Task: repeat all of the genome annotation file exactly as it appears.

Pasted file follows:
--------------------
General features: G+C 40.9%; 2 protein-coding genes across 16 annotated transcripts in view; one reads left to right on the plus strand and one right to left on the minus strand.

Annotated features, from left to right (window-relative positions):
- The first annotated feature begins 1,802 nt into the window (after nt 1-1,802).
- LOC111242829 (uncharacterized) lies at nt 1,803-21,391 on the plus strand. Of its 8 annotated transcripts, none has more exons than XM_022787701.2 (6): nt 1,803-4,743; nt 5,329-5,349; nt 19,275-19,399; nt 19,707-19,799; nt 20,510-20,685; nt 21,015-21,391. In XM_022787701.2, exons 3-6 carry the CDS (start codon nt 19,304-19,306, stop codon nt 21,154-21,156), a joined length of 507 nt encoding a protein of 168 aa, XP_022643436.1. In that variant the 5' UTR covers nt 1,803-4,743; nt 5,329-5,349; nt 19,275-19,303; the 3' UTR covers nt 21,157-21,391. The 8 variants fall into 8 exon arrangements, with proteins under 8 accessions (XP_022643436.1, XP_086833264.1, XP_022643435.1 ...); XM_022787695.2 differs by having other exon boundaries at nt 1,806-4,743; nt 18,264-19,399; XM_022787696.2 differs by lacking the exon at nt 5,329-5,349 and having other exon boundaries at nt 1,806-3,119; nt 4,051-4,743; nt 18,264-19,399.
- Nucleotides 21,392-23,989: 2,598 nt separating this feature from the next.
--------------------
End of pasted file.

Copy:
General features: G+C 40.9%; 2 protein-coding genes across 16 annotated transcripts in view; one reads left to right on the plus strand and one right to left on the minus strand.

Annotated features, from left to right (window-relative positions):
- The first annotated feature begins 1,802 nt into the window (after nt 1-1,802).
- LOC111242829 (uncharacterized) lies at nt 1,803-21,391 on the plus strand. Of its 8 annotated transcripts, none has more exons than XM_022787701.2 (6): nt 1,803-4,743; nt 5,329-5,349; nt 19,275-19,399; nt 19,707-19,799; nt 20,510-20,685; nt 21,015-21,391. In XM_022787701.2, exons 3-6 carry the CDS (start codon nt 19,304-19,306, stop codon nt 21,154-21,156), a joined length of 507 nt encoding a protein of 168 aa, XP_022643436.1. In that variant the 5' UTR covers nt 1,803-4,743; nt 5,329-5,349; nt 19,275-19,303; the 3' UTR covers nt 21,157-21,391. The 8 variants fall into 8 exon arrangements, with proteins under 8 accessions (XP_022643436.1, XP_086833264.1, XP_022643435.1 ...); XM_022787695.2 differs by having other exon boundaries at nt 1,806-4,743; nt 18,264-19,399; XM_022787696.2 differs by lacking the exon at nt 5,329-5,349 and having other exon boundaries at nt 1,806-3,119; nt 4,051-4,743; nt 18,264-19,399.
- Nucleotides 21,392-23,989: 2,598 nt separating this feature from the next.